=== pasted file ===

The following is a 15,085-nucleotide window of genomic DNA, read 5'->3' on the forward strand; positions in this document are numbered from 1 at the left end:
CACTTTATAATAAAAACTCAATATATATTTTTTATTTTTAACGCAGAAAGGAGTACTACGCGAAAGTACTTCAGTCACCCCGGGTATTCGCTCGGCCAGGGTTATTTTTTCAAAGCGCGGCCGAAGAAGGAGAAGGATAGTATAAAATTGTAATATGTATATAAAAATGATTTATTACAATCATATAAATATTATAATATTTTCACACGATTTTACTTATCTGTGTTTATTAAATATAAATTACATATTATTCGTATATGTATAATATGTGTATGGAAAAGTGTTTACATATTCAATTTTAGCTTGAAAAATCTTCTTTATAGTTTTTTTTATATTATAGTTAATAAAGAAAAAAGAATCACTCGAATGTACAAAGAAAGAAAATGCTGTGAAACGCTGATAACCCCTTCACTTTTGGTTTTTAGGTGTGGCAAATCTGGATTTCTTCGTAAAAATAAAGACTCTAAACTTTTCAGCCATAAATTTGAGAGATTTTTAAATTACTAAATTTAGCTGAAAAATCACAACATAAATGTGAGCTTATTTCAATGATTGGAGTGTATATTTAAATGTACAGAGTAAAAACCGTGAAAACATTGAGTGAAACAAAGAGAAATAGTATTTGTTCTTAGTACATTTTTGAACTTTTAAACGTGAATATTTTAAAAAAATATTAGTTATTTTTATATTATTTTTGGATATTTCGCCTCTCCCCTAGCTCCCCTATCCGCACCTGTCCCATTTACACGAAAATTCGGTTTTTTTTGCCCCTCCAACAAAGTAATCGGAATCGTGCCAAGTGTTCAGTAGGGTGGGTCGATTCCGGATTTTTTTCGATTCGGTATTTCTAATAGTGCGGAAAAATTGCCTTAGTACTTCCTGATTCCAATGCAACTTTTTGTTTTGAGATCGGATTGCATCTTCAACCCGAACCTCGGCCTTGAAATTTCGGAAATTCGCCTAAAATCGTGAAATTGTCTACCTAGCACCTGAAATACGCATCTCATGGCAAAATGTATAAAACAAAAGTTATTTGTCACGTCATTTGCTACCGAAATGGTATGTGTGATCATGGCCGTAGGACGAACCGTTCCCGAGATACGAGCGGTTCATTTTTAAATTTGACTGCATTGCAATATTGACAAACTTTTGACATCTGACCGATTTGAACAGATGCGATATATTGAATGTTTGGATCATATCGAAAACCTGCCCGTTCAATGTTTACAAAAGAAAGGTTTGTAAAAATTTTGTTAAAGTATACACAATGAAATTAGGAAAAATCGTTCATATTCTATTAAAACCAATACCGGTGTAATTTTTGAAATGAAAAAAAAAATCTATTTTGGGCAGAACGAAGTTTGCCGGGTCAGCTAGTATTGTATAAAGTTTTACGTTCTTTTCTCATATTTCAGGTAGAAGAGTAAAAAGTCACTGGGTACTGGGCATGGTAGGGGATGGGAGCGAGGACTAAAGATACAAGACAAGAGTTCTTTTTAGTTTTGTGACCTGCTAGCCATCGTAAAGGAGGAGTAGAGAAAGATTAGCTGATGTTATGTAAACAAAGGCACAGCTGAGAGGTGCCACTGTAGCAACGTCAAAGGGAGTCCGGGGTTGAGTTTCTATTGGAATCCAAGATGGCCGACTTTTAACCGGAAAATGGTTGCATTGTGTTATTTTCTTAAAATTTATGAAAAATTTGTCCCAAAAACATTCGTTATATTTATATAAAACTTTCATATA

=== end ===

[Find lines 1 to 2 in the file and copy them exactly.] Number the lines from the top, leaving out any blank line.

The following is a 15,085-nucleotide window of genomic DNA, read 5'->3' on the forward strand; positions in this document are numbered from 1 at the left end:
CACTTTATAATAAAAACTCAATATATATTTTTTATTTTTAACGCAGAAAGGAGTACTACGCGAAAGTACTTCAGTCACCCCGGGTATTCGCTCGGCCAGGGTTATTTTTTCAAAGCGCGGCCGAAGAAGGAGAAGGATAGTATAAAATTGTAATATGTATATAAAAATGATTTATTACAATCATATAAATATTATAATATTTTCACACGATTTTACTTATCTGTGTTTATTAAATATAAATTACATATTATTCGTATATGTATAATATGTGTATGGAAAAGTGTTTACATATTCAATTTTAGCTTGAAAAATCTTCTTTATAGTTTTTTTTATATTATAGTTAATAAAGAAAAAAGAATCACTCGAATGTACAAAGAAAGAAAATGCTGTGAAACGCTGATAACCCCTTCACTTTTGGTTTTTAGGTGTGGCAAATCTGGATTTCTTCGTAAAAATAAAGACTCTAAACTTTTCAGCCATAAATTTGAGAGATTTTTAAATTACTAAATTTAGCTGAAAAATCACAACATAAATGTGAGCTTATTTCAATGATTGGAGTGTATATTTAAATGTACAGAGTAAAAACCGTGAAAACATTGAGTGAAACAAAGAGAAATAGTATTTGTTCTTAGTACATTTTTGAACTTTTAAACGTGAATATTTTAAAAAAATATTAGTTATTTTTATATTATTTTTGGATATTTCGCCTCTCCCCTAGCTCCCCTATCCGCACCTGTCCCATTTACACGAAAATTCGGTTTTTTTTGCCCCTCCAACAAAGTAATCGGAATCGTGCCAAGTGTTCAGTAGGGTGGGTCGATTCCGGATTTTTTTCGATTCGGTATTTCTAATAGTGCGGAAAAATTGCCTTAGTACTTCCTGATTCCAATGCAACTTTTTGTTTTGAGATCGGATTGCATCTTCAACCCGAACCTCGGCCTTGAAATTTCGGAAATTCGCCTAAAATCGTGAAATTGTCTACCTAGCACCTGAAATACGCATCTCATGGCAAAATGTATAAAACAAAAGTTATTTGTCACGTCATTTGCTACCGAAATGGTATGTGTGATCATGGCCGTAGGACGAACCGTTCCCGAGATACGAGCGGTTCATTTTTAAATTTGACTGCATTGCAATATTGACAAACTTTTGACATCTGACCGATTTGAACAGATGCGATATATTGAATGTTTGGATCATATCGAAAACCTGCCCGTTCAATGTTTACAAAAGAAAGGTTTGTAAAAATTTTGTTAAAGTATACACAATGAAATTAGGAAAAATCGTTCATATTCTATTAAAACCAATACCGGTGTAATTTTTGAAATGAAAAAAAAAATCTATTTTGGGCAGAACGAAGTTTGCCGGGTCAGCTAGTATTGTATAAAGTTTTACGTTCTTTTCTCATATTTCAGGTAGAAGAGTAAAAAGTCACTGGGTACTGGGCATGGTAGGGGATGGGAGCGAGGACTAAAGATACAAGACAAGAGTTCTTTTTAGTTTTGTGACCTGCTAGCCATCGTAAAGGAGGAGTAGAGAAAGATTAGCTGATGTTATGTAAACAAAGGCACAGCTGAGAGGTGCCACTGTAGCAACGTCAAAGGGAGTCCGGGGTTGAGTTTCTATTGGAATCCAAGATGGCCGACTTTTAACCGGAAAATGGTTGCATTGTGTTATTTTCTTAAAATTTATGAAAAATTTGTCCCAAAAACATTCGTTATATTTATATAAAACTTTCATATA